Will We Ever Stop Breaking World Records?

Will We Ever Stop Breaking World Records?

If you want to break a world record, it might
be easier to just invent your own sport. Hello winners, Julian here for DNews. It’s that time again for the quadrennial
summer games. Top athletes from around the world have gathered
in Rio to compete for gold. And while a gold medal would prove they are
the current best, a world record would prove they are the best ever. There’s just one problem: world records
are getting harder to break. For example, in July 2016, Kendra Harrison
of the United States broke a record for the 100m hurdles that had stood for 28 years. The longer a sport’s been around, the harder
the records are to break. Men have been running marathons since the modern games were revived
in 1896, and since 1984 the world record has been trimmed down by only 5 minutes. Women on the other hand couldn’t compete
in marathons until 1984, and since then they’ve lopped 10 minutes off the world record time. The difference can be explained by a branch
of mathematics called extreme-value statistics, which seeks to predict the likelihood of large
deviations from the mean. According to extreme-value statistics, over
time the rate athletes set new records slows as the sample size grows. More athletes competing means an extreme outlier
is probably in the bunch, so after over a hundred years some events like track-and-field
have probably seen the best athletes possible. Take Great Britain’s Colin Jackson, holder
for the 60 meter hurdles record since 1994. He has an abundance of super-fast twitch muscles. These muscles turn glucose into bursts of
speed and are ideal for sprinters. Jackson’s muscles were 25% super-fast twitch,
putting him in the top 2% of the population. Jackson and athletes like him have won the
genetic lottery, but surely there must be a point when the human body can do no better. Some scientists, like Peter Weyand of Southern
Methodist University, have attempted to figure out where that limit is and concluded that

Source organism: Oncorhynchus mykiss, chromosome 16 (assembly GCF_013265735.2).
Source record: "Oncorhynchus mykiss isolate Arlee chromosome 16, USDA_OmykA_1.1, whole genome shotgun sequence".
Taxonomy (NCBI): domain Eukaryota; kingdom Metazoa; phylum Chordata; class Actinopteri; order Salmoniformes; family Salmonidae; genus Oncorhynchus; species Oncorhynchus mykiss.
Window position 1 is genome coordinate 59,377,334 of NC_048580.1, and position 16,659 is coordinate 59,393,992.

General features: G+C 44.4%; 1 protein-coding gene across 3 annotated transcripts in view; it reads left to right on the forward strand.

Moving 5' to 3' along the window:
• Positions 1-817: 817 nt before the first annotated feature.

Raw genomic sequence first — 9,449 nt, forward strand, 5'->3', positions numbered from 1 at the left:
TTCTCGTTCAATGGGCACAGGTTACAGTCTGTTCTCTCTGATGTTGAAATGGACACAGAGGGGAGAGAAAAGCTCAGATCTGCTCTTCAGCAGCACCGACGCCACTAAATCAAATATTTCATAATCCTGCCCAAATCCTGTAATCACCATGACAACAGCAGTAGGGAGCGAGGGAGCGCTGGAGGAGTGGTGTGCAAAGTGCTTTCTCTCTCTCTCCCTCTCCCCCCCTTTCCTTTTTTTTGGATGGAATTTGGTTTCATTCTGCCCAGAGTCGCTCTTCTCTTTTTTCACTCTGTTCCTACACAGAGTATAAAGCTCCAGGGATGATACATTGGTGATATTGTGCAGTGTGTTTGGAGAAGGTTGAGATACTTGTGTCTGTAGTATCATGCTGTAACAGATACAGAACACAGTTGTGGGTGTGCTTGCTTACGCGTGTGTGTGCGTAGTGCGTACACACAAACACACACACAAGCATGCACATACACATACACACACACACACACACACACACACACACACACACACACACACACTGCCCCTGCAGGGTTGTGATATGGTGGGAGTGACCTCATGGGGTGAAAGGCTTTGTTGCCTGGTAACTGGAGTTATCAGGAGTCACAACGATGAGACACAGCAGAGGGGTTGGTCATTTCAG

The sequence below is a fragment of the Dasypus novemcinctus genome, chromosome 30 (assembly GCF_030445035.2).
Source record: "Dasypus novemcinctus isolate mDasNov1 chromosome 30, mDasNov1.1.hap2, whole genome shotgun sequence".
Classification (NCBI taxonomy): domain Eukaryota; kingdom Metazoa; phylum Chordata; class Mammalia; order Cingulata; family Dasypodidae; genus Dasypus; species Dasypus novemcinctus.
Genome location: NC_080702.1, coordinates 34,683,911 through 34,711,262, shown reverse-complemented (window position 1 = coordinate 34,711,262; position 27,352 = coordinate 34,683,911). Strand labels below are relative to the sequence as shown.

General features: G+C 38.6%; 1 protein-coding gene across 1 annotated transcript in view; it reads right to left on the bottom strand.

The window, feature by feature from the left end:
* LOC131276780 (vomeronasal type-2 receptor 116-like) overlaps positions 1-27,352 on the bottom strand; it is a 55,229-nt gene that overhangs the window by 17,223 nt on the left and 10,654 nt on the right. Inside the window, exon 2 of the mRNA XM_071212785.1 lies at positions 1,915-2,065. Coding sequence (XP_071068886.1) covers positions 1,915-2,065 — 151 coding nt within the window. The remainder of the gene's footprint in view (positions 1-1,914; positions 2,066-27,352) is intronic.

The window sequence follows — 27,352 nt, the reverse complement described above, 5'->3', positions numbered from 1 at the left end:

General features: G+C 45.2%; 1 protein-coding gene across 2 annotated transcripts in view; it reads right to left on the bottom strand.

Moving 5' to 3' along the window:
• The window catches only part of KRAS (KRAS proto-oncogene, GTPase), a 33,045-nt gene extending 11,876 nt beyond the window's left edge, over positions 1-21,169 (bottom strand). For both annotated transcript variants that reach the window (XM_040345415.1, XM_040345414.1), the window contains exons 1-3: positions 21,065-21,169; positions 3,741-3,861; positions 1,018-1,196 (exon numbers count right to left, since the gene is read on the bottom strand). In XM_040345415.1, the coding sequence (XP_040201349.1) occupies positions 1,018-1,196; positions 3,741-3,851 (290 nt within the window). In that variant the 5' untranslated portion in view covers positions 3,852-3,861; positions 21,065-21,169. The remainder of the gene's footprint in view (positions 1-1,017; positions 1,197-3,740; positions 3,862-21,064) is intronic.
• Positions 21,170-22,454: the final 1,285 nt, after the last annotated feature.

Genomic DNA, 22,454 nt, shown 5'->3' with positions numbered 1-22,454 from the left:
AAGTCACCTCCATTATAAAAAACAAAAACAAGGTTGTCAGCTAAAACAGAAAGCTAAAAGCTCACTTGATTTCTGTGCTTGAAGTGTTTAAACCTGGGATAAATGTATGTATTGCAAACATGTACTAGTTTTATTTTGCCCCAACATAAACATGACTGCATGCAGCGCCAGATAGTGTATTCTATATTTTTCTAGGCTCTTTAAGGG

the human body can handle forces that would propel a sprinter to 60 kilometers per hour. By comparison the fastest sprinter yet, Jamaica’s
Usain Bolt, can only manage a measly 45 kilometers per hour. So Weyand is pretty optimistic, but researcher
Mark Denny out of Stanford hasn’t set the bar as high. Denny compared the historical trends of human
racers to two species purpose bred for speed -dogs and thoroughbred horses- and assuming
we follow the same trends as these two animals, he concluded that the best possible time for
the 100m dash is 9.48 seconds, just 0.1 seconds quicker than Bolt’s current record. Athletes don’t exist in a vacuum though,
and a lot more goes into making a world record than raw athletic ability. Training techniques and equipment play a huge
role, and this is where advances in science can propel athletes to new heights. Like when pole vaulters swapped out their
aluminum poles for fiberglass ones, they broke more records than a monkey in a music store. The same happened when cyclists jumped onto
carbon fiber bikes, or when swimmers compressed themselves into ultra-hydrodynamic body suits
in Beijing in 2008. 21 of the 22 records set in swimming that
year were attributed to the body suit, and they were subsequently banned for having too
much of an impact. Even if they’re not wearing it, technology
helps athletes. Swimmers train using motion capture to analyze
their movements, and their techniques are tweaked to get the most out of their bodies. Advances in nutrition and training have taken
the best natural athletes of our species and turned them into well-fed machines. Of course it’s possible to abuse advances
in science to gain an unfair edge, like with blood doping or steroid use. There’s even talk of using CRISPR to genetically
engineer top tier competitors. With human ability as close to its maximum
as it’s likely to get, breaking world records may come down to where we draw the line on
science and technology. Sometimes the planets align and amazing sports
moments happen. Other times the ref totally robs you. Do you think technological advances like the
super swimsuit are fair?


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